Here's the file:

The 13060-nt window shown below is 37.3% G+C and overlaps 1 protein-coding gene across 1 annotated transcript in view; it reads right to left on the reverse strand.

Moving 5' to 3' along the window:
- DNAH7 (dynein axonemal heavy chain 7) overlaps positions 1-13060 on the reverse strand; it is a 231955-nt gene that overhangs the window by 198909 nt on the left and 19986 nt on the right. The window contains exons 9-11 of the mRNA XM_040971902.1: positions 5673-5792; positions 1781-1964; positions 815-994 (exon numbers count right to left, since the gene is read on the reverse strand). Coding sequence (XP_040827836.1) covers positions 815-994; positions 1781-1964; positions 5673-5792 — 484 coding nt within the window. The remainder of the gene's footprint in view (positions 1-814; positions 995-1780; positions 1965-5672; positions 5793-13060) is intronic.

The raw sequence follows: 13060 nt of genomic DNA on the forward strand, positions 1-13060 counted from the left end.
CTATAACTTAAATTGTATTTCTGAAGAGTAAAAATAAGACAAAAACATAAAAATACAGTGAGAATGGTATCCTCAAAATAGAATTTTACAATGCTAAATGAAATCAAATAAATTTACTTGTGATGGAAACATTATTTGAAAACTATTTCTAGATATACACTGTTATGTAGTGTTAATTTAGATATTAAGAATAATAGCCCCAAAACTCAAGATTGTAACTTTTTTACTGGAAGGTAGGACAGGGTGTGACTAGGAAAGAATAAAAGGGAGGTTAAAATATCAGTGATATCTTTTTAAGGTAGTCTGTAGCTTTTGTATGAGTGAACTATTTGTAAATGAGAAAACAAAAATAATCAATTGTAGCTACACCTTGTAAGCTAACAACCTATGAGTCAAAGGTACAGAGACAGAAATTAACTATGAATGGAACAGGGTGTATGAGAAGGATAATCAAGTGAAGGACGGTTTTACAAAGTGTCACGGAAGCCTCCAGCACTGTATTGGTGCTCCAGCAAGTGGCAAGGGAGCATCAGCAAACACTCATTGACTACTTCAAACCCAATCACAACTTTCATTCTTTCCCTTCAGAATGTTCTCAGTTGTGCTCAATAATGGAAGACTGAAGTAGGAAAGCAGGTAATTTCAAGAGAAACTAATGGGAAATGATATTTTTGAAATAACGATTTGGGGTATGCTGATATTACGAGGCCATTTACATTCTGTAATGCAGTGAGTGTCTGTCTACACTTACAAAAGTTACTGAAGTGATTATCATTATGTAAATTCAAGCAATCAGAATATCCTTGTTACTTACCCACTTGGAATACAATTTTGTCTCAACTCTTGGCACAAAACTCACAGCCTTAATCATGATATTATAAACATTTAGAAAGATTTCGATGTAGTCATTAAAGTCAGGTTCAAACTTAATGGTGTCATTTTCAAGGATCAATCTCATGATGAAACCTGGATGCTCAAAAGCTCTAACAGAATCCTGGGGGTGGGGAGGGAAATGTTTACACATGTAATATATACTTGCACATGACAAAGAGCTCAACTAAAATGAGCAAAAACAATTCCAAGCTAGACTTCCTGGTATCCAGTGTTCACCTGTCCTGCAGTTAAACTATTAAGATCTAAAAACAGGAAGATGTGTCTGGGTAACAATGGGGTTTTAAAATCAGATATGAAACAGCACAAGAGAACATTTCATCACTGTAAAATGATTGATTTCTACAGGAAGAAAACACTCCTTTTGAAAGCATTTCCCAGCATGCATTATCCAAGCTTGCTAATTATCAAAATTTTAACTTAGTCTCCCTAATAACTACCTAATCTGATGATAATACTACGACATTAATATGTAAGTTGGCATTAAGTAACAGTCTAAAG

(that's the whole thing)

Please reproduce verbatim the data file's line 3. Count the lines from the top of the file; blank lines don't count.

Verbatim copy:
- DNAH7 (dynein axonemal heavy chain 7) overlaps positions 1-13060 on the reverse strand; it is a 231955-nt gene that overhangs the window by 198909 nt on the left and 19986 nt on the right. The window contains exons 9-11 of the mRNA XM_040971902.1: positions 5673-5792; positions 1781-1964; positions 815-994 (exon numbers count right to left, since the gene is read on the reverse strand). Coding sequence (XP_040827836.1) covers positions 815-994; positions 1781-1964; positions 5673-5792 — 484 coding nt within the window. The remainder of the gene's footprint in view (positions 1-814; positions 995-1780; positions 1965-5672; positions 5793-13060) is intronic.